Join The Conversation With Mishpacha's Weekly Newsletter



The Rose Report: The Curse of Mohammed Dahlan

Binyamin Rose

If Israeli politics borders on the inexplicable, Palestinian politics is downright irrational

Wednesday, October 18, 2017

 Mishpacha image

 

B efore getting too high or too low about the new power-sharing agreement between Hamas and the Palestinian Authority, consider the following.

In 1996, Hamas and the PA were locked in a power struggle over Gaza. Mohammed Dahlan, then commander of the PA’s infamous Preventive Security Service, arrested Hamas co-founder Mahmoud al-Zahar, humiliating him by cutting off his beard.

In 2008, al-Zahar suffered a seemingly harsher blow, when the Israel Air Force killed his son during an air raid in Operation Cast Lead.

But it wasn’t a harsher blow in his eyes.

Dr. Ronni Shaked, a former Israeli intelligence officer and current Palestinian affairs expert at Hebrew University’s Truman Research Institute, told the foreign press in Jerusalem of a conversation he had with al-Zahar shortly after his son’s death. “He told me: ‘The saddest moment in my life wasn’t when the Israelis killed my son. The saddest moment in my life was when Dahlan cut my beard.’ ”

If Israeli politics borders on the inexplicable, Palestinian politics is downright irrational.

Dahlan was deposed from the PA and went into a self-imposed exile in Abu Dhabi for six years to avoid being jailed on corruption charges. From that perch, he became a fundraiser for the organization he once loathed, recently giving Hamas over $5 million to help 100 Gazan families rebuild homes damaged by Israeli air raids.

At the end of July, al-Zahar and Dahlan met again, this time on a video link, as Dahlan spelled out his vision for the Hamas-PA reconciliation that culminated in the accord signed last week in Cairo. Bloomberg News reported that al-Zahar “mumbled praise for the new understandings” while Dahlan told Bloomberg by e-mail: “We hope that we will manage to forget the past and start over. Hatred and differences should not last forever.”

 

It’s too early to tell where Dahlan will land in the new PA-Hamas hierarchy, but if history is any guide, the fellow connected to money usually lands a plum position. Dahlan is no sweetheart. He has obliquely referred to terror attacks on Israel as “honorable operations,” and shortly before he fled to Abu Dhabi, he invoked the “al-Aqsa mosque is in danger” canard, threatening a Palestinian ambush against Israel in response.

Yet the West, along with the Israeli left, has regularly allowed itself to be deceived by Dahlan, just as they once convinced themselves that Bashar al-Assad was a mild-mannered, Western-trained ophthalmologist. President George W. Bush supported Dahlan’s 2007 coup against Hamas, after the terror group beat the PA in the democratic elections Bush had so avidly sought. Israeli prime ministers, including Yitzhak Rabin and Ehud Olmert, armed PA militias under leaders like Dahlan, operating from the erroneous assumption they would use the weapons to thwart “honorable operations” against Israel.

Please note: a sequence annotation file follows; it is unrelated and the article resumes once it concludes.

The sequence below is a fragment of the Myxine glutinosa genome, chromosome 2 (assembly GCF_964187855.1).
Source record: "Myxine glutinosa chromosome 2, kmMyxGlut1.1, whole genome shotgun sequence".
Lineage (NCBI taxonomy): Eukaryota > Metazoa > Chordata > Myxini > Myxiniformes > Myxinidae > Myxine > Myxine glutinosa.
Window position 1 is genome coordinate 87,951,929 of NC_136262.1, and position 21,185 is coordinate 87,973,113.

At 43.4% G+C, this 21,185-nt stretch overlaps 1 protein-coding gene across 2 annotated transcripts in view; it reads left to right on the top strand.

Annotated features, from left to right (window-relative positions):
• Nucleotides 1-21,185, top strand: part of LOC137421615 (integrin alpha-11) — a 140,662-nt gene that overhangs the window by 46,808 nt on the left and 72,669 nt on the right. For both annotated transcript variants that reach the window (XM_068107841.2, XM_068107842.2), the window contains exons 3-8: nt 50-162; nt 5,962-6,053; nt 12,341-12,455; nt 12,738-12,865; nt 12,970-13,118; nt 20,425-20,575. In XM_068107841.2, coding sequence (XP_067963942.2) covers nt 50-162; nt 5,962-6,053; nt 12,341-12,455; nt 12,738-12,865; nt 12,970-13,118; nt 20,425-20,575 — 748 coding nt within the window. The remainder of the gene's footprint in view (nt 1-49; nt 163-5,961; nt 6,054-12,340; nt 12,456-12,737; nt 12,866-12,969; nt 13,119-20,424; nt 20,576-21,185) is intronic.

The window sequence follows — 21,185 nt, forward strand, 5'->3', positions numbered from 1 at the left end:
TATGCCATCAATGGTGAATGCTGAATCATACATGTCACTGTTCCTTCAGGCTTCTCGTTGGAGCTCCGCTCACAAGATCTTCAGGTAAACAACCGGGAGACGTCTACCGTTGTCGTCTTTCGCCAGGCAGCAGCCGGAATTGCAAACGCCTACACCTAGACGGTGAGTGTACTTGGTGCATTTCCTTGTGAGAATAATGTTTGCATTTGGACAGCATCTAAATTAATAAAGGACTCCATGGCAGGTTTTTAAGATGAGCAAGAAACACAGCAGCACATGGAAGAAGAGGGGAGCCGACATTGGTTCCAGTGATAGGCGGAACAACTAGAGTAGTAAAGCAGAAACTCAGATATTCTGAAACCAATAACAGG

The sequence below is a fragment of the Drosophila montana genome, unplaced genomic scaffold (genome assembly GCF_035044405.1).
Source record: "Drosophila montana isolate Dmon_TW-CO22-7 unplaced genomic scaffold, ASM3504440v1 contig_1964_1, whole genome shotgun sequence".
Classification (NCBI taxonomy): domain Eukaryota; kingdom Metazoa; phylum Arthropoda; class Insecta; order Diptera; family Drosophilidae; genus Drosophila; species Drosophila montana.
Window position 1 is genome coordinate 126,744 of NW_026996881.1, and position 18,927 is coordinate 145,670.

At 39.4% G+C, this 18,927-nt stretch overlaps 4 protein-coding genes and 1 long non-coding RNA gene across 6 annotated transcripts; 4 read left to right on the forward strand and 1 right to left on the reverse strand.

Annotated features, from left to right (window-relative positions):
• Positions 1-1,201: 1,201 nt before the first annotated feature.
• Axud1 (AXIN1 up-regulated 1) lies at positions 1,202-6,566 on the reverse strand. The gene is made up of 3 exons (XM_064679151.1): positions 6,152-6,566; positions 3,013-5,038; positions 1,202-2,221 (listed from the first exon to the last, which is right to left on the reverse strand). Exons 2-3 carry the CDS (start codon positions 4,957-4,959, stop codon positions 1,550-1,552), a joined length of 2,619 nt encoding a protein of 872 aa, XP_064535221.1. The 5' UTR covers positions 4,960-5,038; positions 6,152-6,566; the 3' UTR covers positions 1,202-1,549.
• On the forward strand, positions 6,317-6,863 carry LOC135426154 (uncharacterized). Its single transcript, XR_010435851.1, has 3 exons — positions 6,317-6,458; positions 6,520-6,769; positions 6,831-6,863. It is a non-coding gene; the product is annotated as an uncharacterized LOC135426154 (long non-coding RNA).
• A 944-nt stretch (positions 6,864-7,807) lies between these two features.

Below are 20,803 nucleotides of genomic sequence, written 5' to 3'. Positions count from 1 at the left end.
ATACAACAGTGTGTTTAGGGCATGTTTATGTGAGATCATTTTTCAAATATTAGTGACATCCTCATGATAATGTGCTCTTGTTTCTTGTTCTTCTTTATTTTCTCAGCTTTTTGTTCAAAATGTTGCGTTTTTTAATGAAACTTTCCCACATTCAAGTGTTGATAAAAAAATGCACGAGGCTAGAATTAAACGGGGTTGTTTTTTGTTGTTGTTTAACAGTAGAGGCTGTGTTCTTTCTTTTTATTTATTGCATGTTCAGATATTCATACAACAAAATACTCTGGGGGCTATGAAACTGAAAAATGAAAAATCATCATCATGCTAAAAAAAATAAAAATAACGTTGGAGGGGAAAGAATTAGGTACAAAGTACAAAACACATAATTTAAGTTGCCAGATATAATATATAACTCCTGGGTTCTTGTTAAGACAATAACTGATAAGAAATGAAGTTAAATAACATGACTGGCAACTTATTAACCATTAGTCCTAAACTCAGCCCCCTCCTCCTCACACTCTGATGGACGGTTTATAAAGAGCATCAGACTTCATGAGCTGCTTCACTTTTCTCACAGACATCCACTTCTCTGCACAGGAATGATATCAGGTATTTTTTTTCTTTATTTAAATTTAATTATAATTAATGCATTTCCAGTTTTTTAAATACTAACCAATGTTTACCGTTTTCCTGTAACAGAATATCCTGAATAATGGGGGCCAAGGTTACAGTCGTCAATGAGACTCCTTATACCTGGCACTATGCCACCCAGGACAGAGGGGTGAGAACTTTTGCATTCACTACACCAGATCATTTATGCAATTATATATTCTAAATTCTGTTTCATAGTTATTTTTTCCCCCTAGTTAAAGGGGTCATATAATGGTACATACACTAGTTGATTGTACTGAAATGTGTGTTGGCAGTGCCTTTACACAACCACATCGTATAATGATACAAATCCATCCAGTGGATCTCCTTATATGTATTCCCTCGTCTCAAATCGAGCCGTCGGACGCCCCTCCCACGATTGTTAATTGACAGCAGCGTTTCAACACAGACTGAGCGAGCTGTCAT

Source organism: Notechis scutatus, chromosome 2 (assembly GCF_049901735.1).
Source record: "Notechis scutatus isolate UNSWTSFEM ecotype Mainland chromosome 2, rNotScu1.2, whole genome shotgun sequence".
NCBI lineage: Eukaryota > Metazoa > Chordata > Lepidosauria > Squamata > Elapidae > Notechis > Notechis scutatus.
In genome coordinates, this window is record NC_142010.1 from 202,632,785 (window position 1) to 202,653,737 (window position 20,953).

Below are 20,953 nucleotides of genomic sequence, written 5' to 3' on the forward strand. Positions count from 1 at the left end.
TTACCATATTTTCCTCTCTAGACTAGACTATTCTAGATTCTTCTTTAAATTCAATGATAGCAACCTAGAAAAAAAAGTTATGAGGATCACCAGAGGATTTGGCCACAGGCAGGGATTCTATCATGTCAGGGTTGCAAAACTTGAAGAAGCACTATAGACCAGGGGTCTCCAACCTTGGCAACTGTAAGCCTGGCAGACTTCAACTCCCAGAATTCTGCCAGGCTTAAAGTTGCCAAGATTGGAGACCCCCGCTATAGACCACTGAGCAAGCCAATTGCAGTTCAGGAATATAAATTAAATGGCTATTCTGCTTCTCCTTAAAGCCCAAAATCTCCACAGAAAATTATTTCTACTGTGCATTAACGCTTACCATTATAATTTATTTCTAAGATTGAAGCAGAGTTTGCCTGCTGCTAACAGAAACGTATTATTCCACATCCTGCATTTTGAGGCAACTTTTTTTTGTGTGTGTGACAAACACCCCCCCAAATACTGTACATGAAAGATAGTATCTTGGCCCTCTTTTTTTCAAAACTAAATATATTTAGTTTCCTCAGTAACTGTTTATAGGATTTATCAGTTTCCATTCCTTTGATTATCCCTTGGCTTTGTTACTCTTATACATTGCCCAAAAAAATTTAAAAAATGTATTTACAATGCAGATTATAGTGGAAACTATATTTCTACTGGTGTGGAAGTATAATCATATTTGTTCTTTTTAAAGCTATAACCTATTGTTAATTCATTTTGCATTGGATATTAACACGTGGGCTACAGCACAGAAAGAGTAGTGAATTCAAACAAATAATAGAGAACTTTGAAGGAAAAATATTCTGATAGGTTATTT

Ramzy Baroud, an Arab journalist, had Dahlan pegged in an op-ed he wrote for Al Jazeera entitled “The Curse of Mohammed Dahlan,” calling Dahlan a “self-obsessive warlord.”

The biggest curse, at least from Baroud’s perspective, is that infighting between the PA and Hamas could result in an overall weakening of the Palestinian position, to the point where the leadership would forgo the “right of return” for an old plan that gives the Palestinians a state in Gaza and parts of the Sinai desert.

Could their curse end up being Israel’s blessing? (Excerpted from Mishpacha, Issue 681)

Related Stories

Washington Wrap: Give It Teeth, or Give It the Boot

Omri Nahmias

In another move that strengthened the bonds between Washington and Jerusalem, the administration las...

Inside Israel: Should the IDF Cash In?

Tzippy Yarom

Many of Israel’s high-tech billionaires and multimillionaires owe their success to their IDF trainin...

Global View: A New Israel in the Middle East?

Gershon Burstyn

The Iraqi Kurds are part of a 30-million-plus Kurdish population spread over the heart of the Middle...

Share this page with a friend. Fill in the information below, and we'll email your friend a link to this page on your behalf.

Your name
Your email address
You friend's name
Your friend's email address
Please type the characters you see in the image into the box provided.
CAPTCHA
Message


MM217
 
The Fortunes of War
Rabbi Moshe Grylak We’re still feeling the fallout of the First World War.
Some Lessons, But Few Portents
Yonoson Rosenblum What the midterms tell us about 2020
Vote of Confidence
Eyan Kobre Why I tuned in to the liberal radio station
5 out of 10
Rabbi Dovid Bashevkin Top 5 Moments of the Kinus
Day in the Life
Rachel Bachrach Chaim White of KC Kosher Co-op
When Less is More
Rabbi Ron Yitzchak Eisenman How a good edit enhances a manuscript.
It’s My Job
Jacob L. Freedman “Will you force me to take meds?”
They’re Still Playing My Song?
Riki Goldstein Yitzy Bald’s Yerav Na
Yisroel Werdyger Can’t Stop Singing
Riki Goldstein Ahrele Samet’s Loi Luni
Double Chords of Hope
Riki Goldstein You never know how far your music can go
Will Dedi Have the Last Laugh?
Dovid N. Golding Dedi and Ding go way back
Battle of the Budge
Faigy Peritzman Using stubbornness to grow in ruchniyus
The Challenging Child
Sarah Chana Radcliffe Strategies for raising the difficult child.
Bucking the Trend
Sara Eisemann If I skip sem, will I get a good shidduch?
The Musician: Part 1
Zivia Reischer and D. Himy "If she can't read she'll be handicapped for life!"